I get regular
emails asking about how “Zone Defence” works.
Really I’m not a
fan of zoning, but this is the very simplest way I can explain it…I will also explain how to break up a zone
Zoning is where
players are virtually taking space away from the other team.
By this I mean that
your players are placed, most commonly for zoning, in a box formation in the opposition’s attacking third,
literally taking up space that the opposition players would try to lead into and easily manageable for your
players to attempt intercepts.
To work effectively
your players have to be constantly moving and have their arms out, taking space away. That is the simplest way
that I can explain it to you, of course it has to be practised and practised so that you don’t have your
players taking each other’s space away.
I have never really
used zoning and find that the one on one play a lot easier to teach, and I think, it’s a lot more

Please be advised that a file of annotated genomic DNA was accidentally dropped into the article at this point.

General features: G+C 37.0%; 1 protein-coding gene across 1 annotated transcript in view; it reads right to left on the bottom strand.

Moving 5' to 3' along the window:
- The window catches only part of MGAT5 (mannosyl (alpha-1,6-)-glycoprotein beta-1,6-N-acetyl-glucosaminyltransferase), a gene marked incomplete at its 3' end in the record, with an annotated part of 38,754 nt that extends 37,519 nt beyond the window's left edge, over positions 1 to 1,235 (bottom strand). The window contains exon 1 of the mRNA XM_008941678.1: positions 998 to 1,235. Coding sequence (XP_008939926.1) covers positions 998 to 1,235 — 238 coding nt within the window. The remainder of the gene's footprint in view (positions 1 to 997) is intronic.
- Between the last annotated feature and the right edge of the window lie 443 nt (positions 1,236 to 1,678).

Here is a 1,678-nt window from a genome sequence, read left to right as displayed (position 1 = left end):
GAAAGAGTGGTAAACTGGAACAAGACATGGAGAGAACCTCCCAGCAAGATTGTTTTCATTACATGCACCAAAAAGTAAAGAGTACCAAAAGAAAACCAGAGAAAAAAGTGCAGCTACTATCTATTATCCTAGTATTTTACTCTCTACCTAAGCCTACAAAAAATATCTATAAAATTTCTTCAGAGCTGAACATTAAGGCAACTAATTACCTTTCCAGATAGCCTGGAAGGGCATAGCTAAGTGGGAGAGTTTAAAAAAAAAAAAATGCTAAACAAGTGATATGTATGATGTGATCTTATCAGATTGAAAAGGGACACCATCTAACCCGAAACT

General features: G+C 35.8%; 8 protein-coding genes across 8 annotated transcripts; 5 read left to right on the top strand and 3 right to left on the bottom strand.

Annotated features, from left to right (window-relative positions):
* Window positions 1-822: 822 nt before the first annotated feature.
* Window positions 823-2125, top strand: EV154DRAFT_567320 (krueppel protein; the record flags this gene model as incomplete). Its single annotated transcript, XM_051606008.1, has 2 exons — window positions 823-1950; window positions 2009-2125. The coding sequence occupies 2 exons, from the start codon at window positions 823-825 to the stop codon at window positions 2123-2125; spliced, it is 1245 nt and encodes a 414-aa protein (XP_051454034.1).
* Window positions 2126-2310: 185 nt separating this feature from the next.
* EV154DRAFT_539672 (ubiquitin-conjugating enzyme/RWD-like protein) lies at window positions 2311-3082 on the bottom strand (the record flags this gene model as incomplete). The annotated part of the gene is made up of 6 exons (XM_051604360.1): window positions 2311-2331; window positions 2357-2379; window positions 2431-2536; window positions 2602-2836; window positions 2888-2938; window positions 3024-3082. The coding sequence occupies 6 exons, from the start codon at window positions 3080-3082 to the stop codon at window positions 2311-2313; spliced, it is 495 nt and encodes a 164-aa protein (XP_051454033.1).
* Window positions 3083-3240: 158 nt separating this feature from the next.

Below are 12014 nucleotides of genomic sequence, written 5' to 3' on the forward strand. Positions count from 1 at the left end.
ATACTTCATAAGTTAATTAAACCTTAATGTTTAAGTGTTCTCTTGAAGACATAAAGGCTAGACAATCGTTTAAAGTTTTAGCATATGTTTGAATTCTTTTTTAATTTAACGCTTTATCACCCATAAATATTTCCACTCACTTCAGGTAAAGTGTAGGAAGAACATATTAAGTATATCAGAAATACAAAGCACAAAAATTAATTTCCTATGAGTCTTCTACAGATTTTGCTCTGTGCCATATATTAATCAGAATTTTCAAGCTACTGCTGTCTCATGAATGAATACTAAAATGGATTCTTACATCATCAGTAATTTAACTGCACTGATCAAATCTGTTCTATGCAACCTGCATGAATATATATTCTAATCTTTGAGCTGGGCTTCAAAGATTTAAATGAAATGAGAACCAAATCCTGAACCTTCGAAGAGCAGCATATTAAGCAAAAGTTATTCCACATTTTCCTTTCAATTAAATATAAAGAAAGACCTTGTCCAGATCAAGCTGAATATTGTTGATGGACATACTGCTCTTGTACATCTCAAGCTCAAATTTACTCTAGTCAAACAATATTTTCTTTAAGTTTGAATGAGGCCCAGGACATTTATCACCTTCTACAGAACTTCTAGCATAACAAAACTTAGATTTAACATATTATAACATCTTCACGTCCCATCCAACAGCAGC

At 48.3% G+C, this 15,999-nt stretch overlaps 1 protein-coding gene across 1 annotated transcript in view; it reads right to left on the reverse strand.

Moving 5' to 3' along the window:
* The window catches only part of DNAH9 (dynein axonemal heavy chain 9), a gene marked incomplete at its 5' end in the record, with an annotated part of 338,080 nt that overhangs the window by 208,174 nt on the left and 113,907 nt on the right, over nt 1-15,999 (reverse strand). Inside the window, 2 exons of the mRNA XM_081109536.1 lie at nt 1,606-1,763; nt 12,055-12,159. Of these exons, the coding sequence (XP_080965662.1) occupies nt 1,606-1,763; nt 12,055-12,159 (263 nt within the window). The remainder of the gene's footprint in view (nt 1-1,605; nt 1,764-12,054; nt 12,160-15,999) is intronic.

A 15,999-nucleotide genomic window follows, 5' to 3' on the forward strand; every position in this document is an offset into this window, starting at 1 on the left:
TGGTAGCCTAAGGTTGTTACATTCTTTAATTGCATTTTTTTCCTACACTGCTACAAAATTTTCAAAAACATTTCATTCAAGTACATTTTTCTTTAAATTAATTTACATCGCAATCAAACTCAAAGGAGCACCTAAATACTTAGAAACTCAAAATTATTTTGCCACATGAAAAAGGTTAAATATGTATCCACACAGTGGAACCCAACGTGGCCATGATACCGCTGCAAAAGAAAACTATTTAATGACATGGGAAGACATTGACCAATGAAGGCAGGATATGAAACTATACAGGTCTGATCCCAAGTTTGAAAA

Zoning is a an art
form concentrating on not letting a ball go through the box formation.
However, it is
easily broken up by the opposition making short sharp passes.
The zone defence
players will eventually have to go for ball. You have forced this action through your short sharp
In our Rep Teams we
have had defenders who are a lot shorter than the Goalers and they have beaten them constantly with hassling
one on one play.
Are you netball fit?
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This crucial tactic will show you how the professionals get the ball
past the defenders to the goal
Please note: All players
swap between being attackers and defenders depending on which team has possession of the
ball. You need to know how goal shooters work the circle otherwise GA & GS will have
all their own way. Tactics #2 will show you what's going on in the
You have got the ball to the shooters. What next? It is critical all players know how to work
the goal circle to prevent a turnover.
Also learn the goal shooting technique that will have you shooting a high percentage of
goals in any tough competition.